Nokia has hired award-winning director Spike Lee to make a short movie based on amateur cell phone videos. The film, according to the director, will have three acts of 3-5 minutes apiece, "with the theme loosely based on the concept of humanity." Yeah, it sounds incredibly boring to us, too.
Why couldn't the project involve user-submitted cellphone clips from post-Katrina New Orleans? Shots of urban street life and racial conflict in the Bronx? Rival fraternities at a historically-black college in the South? Or cellphone videos of bank robberies? Because all of those projects, while far more interesting and much more up Lee's alley, would be way too real for Nokia's marketing department, which is clearly far more comfortable back in Finland, slapping themselves with birch branches in the sauna and jumping outside to roll around in the snow before coming inside with a brilliant idea for a new promotional campaign. [By Dylan Tweney, Wired.com]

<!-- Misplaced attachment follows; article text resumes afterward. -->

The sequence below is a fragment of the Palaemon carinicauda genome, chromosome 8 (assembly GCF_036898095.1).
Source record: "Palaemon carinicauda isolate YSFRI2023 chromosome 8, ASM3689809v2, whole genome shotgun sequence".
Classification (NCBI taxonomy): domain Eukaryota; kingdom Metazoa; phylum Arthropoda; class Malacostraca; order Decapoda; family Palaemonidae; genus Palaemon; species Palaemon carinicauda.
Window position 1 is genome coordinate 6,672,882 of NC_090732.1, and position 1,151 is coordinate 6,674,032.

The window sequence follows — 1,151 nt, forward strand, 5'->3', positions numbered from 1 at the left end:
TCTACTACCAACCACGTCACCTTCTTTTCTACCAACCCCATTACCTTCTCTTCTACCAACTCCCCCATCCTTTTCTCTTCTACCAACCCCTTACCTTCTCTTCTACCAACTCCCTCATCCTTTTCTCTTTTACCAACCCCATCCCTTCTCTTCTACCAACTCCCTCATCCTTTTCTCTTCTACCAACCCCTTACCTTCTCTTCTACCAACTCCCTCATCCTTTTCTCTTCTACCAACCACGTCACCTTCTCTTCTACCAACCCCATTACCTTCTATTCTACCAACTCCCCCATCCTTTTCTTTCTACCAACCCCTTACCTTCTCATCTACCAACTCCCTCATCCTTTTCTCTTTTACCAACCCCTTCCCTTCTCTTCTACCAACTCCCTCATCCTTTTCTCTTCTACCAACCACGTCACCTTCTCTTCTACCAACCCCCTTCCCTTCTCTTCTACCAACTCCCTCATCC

The 2008 National Association of Broadcasters Conference takes place in Las Vegas between the 11th and the 17th April 2008. Here's some blurb from their website:
"This is where it originates...An extraordinary experience, over twice the size of any other tradeshow centered on content: creation, management, commerce, distribution and delivery. The NAB Show™ is the ultimate destination
for a global audience of media professionals who seek to deliver enriched content from concept to consumption...If You See Yourself Here...the NAB Show is Your Show." UPDATE
Charlie Brooker, of BBC’s Screenwipe, has a great piece illustrating some of the devious editing techniques used in the creation of reality TV shows. While this isn’t breaking news for editors, it’s still shocking to see how quickly and efficiently the editing room can change the context of a scene. (courtesy of Tropist)